Election 2022: Five most expensive Florida legislative races still in play

Democrats, Republicans have spent big supporting several battleground state legislative races. A look at the numbers.

A view of the historic Old Florida State Capitol through the columns of the  New Capitol in Tallahassee.

A view of the historic Old Florida State Capitol through the columns of the New Capitol in Tallahassee. Photo by Mark Wallheiser/Getty Images

This year’s political redistricting has thrown several Florida legislative districts into the virtual toss-up category, creating an environment where Democrats and Republicans will clash – and they already have with their wallet. Voter registration numbers and inferences from 2020 Presidential election results suggest at least five state Senate races are within four points. Several House races also are in similar territory.

This is also the first cycle since the “ghost” candidate controversies. Political operatives are alleged to have paid people to run to siphon votes from Democratic candidates in South Florida and Central Florida in the 2020 election. The schemes thus far appear to be unconnected.

In response to the potential for seats to be up for grabs, the state’s Democratic and Republican parties have dumped hundreds of thousands of dollars worth in “in-kind” donations across several battleground races, referring to non-cash contributions of goods or services. The candidates themselves haven’t slouched on their own fundraising either. Several of their political committees and campaign accounts have brought in many thousands worth outside of the support they have received from their respective party. 

Here are five of the most expensive – and tight – Florida legislative races in which both candidates have taken in at least $100,000 in contributions:


Dixie, Franklin, Gadsden, Gulf, Hamilton, Jefferson, Lafayette, Leon, Liberty, Madison, Suwannee, Taylor and Wakulla counties

Candidates: Loranne Ausley (D), Corey Simon (R)

Campaign Accounts Total: $457,396

The Tallahassee-centered District 3 seat is the first Senate race of several on this list that are a top priority for both political parties, with Democrat and Republican officials virtually throwing money at it. Democrat Loranne Ausley, the incumbent, has amassed over $230,000 to date, including over $80,000 worth of in-kind contributions from the Florida Democratic Party, which helps pay for campaign office rent and paying campaign staff. Her political committee, Florida 2020, has also brought in $362,000 since last September.

She is being challenged by Corey Simon, most recently the CEO of Volunteer Florida and a former football player for Florida State University and in the NFL, mostly with the Philadelphia Eagles. He’s brought in over $219,000, with over $85,000 in in-kind contributions from the Florida Republican Senatorial Campaign Committee for expenses like polling, research and other campaign expenses. His political committee, Friends of Corey Simon, has raised $82,000.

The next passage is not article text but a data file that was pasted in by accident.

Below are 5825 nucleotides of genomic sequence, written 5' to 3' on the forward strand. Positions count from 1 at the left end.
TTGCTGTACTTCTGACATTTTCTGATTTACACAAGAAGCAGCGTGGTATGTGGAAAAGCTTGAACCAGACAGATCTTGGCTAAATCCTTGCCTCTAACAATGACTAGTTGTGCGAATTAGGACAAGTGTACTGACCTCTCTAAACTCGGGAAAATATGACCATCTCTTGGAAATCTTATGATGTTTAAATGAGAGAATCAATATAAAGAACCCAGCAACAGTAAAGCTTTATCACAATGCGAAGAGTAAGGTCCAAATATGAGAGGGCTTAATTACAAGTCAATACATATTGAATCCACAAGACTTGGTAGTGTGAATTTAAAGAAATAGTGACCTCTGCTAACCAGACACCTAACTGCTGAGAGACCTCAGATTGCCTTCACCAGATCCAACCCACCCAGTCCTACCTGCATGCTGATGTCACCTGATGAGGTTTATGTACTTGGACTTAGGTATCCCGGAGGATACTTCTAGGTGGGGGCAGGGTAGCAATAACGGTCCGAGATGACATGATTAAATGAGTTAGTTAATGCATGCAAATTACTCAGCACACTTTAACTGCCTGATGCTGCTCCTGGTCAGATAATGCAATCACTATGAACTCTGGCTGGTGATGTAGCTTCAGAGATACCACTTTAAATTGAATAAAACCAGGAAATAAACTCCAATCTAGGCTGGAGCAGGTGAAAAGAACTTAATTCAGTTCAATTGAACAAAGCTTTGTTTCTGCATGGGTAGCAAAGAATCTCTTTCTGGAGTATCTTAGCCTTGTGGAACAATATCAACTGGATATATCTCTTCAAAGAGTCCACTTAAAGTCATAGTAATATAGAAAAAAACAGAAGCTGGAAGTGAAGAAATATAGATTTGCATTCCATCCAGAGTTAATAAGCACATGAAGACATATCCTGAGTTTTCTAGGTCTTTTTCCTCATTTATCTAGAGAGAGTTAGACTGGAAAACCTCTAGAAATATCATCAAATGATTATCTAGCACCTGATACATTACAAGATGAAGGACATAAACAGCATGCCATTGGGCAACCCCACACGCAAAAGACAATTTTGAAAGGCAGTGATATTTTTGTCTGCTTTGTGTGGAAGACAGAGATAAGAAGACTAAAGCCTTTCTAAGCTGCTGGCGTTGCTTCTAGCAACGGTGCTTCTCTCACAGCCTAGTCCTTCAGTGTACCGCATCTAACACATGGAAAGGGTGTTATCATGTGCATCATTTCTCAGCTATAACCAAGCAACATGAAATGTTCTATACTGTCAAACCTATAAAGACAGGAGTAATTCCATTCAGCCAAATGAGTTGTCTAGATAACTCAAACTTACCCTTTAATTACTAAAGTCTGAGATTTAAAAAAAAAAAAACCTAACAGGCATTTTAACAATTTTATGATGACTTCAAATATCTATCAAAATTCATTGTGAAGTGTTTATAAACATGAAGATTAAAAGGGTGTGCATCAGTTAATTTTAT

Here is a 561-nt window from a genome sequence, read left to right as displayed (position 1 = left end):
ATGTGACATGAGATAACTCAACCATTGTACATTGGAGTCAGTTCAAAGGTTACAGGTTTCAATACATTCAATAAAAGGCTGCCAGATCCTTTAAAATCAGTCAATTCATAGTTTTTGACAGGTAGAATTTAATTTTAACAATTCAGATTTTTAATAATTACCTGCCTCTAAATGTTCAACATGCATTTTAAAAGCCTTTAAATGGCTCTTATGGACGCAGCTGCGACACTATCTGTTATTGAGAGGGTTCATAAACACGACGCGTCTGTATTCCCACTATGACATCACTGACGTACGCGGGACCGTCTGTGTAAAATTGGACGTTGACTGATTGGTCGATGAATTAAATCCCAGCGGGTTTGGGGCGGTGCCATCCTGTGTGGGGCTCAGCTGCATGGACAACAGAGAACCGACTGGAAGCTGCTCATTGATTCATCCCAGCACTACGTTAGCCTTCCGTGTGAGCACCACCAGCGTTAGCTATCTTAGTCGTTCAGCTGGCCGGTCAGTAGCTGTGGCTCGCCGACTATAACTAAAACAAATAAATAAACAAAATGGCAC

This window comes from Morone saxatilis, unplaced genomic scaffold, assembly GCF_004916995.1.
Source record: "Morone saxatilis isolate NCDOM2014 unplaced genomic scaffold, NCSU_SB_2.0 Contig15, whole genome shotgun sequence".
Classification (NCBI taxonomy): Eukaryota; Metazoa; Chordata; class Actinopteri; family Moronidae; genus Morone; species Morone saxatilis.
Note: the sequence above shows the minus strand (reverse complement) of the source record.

This is not the first time Florida Republicans have spent big in a race against Ausley for that seat. Indeed, they’ve had a distinct appetite in recent years to win it. In 2020, they and others spent an estimated $5 million to block Ausley in her first run for the seat. Ausley beat her GOP opponent, Marva Preston Harris, by seven points. Redistricting likely will make the next margin closer. Residents of the district’s new boundaries backed President Joe Biden by 3 points in 2020; those in its previous lines backed him by 9 points.

Ausley and Simon did not face primary opponents, meaning all of their money spent has been focused on their fight against each other. Ausley has spent about $108,000 so far in her campaign account, leaving her with about $50,000 on-hand there with about $130,000 left in her committee. Her most recent reported purchase was $10,000 spent on radio advertisements in late August. Simon has spent almost $75,000 so far, including glossy mailers, leaving him with about $130,000 left in both his committee and campaign account combined.


Palm Beach County

Candidates:  Peggy Gossett-Seidman (R), Andy Thomson (D)

Campaign Accounts Total: $519,919

This battle between two South Florida city officials is the only state House race that cracks the top five, likely because it is one of the most tighter contests in that chamber and for one of the candidate’s large personal buy-ins. According to an analysis by MCI Maps, the seat went to Biden by four points, closer than before redistricting. 

Highland Beach Commissioner Peggy Gossett-Seidman, fresh off a Republican primary contest she won by over 6%, has seen her campaign benefit from the shift, receiving almost $45,000 in in-kind support from various Florida Republican entities. She also lent her own campaign $200,000, bringing her total campaign account to $289,285.

Boca Raton City Councilman Andy Thomson has not received financial support from his party, nor has he given any loans to himself but he still brought in over $230,000. He also has received more than three times the number of donations as her, bringing in 469 donations to her 137.

Thomson also has a massive lead when it comes to money left to spend. Gossett-Seidman spent $195,010 over the course of her primary campaign, leaving her with about $50,000 left in her campaign account. Thomson, who faced no primary opponent, has only spent a little more than $30,000, leaving him with $200,000 on hand.


Pinellas County

Candidates: Jay Collins (R), Janet Cruz (D)

Campaign Accounts Total: $530,705